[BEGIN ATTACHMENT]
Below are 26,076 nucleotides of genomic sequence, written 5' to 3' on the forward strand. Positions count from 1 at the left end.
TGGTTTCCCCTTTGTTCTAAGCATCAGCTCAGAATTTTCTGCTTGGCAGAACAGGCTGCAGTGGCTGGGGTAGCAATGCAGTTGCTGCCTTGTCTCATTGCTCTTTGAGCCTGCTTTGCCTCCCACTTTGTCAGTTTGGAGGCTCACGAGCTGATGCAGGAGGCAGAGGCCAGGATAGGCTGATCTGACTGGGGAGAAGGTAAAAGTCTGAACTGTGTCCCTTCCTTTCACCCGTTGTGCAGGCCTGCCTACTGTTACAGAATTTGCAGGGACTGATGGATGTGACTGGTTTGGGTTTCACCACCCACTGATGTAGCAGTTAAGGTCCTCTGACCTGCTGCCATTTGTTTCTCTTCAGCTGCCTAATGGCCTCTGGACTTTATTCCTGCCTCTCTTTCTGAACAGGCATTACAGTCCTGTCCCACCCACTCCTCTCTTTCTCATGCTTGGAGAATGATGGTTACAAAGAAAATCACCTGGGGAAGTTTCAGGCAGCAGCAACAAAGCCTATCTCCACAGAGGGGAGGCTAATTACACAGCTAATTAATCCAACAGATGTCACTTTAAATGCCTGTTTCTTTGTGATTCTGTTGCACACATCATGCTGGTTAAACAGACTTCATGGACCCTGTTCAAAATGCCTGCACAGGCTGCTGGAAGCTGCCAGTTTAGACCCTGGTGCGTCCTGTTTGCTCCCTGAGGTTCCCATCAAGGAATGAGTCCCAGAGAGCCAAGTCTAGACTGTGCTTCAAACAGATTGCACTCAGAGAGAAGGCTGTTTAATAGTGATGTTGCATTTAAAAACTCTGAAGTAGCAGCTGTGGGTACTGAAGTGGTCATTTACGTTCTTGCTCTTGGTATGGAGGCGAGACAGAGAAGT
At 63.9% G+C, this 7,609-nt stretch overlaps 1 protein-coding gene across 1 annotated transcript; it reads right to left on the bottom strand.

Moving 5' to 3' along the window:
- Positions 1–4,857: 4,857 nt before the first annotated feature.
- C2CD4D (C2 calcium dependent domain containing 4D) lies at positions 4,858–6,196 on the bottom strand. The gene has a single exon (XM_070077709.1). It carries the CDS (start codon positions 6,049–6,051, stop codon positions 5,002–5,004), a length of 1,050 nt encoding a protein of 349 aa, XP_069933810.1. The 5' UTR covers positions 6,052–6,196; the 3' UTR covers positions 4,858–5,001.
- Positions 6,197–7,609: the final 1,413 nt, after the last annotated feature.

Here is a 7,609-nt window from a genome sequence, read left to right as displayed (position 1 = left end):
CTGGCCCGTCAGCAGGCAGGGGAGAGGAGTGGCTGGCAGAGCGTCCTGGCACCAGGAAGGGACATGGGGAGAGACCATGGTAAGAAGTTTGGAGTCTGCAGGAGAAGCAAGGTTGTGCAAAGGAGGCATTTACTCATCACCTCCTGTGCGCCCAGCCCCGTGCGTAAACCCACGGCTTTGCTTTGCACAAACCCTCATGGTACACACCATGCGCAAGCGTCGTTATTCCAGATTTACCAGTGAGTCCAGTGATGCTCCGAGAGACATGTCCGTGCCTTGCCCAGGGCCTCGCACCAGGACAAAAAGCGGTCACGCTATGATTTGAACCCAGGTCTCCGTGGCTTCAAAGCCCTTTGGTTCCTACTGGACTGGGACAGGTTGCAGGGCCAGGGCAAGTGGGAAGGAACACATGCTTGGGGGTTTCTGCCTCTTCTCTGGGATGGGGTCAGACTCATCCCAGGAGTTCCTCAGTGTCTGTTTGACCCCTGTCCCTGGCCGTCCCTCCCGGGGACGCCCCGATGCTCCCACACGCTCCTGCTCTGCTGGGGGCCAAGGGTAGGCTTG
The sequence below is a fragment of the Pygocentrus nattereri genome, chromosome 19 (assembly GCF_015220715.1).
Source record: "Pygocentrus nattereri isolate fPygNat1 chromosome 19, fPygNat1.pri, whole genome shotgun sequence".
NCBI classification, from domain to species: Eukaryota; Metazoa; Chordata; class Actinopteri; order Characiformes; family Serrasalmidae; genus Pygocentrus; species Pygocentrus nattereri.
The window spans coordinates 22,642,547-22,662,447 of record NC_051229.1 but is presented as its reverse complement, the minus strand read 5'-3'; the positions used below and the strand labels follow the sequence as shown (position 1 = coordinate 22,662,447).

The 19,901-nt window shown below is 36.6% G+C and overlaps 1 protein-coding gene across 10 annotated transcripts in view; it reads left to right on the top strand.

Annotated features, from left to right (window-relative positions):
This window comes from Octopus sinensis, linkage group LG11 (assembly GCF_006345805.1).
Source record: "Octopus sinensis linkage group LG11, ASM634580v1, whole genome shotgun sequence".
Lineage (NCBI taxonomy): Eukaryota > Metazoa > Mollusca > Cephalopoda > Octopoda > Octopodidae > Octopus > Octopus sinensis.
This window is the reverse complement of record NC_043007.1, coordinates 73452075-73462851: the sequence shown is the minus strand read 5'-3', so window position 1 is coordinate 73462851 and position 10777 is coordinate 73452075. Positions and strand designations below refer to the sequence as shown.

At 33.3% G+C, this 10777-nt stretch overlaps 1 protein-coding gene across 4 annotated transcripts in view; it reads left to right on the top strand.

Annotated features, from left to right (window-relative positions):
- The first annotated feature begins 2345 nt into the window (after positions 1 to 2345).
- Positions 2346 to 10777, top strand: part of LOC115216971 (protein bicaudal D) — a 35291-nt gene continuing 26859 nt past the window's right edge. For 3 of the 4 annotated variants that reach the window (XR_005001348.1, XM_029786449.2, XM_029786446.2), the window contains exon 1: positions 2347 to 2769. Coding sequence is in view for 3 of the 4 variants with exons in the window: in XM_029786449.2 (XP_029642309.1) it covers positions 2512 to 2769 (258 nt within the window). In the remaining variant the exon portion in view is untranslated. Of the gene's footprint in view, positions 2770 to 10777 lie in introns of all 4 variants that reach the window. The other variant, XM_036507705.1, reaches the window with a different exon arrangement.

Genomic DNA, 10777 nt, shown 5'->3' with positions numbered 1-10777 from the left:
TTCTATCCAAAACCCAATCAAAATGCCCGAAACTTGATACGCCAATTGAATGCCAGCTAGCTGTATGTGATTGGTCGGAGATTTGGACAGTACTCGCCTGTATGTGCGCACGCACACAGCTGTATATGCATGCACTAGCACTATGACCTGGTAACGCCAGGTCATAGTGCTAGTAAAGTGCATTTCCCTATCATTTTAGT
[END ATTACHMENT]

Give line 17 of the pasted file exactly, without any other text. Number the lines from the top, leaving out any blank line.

Source record: "Octopus sinensis linkage group LG11, ASM634580v1, whole genome shotgun sequence".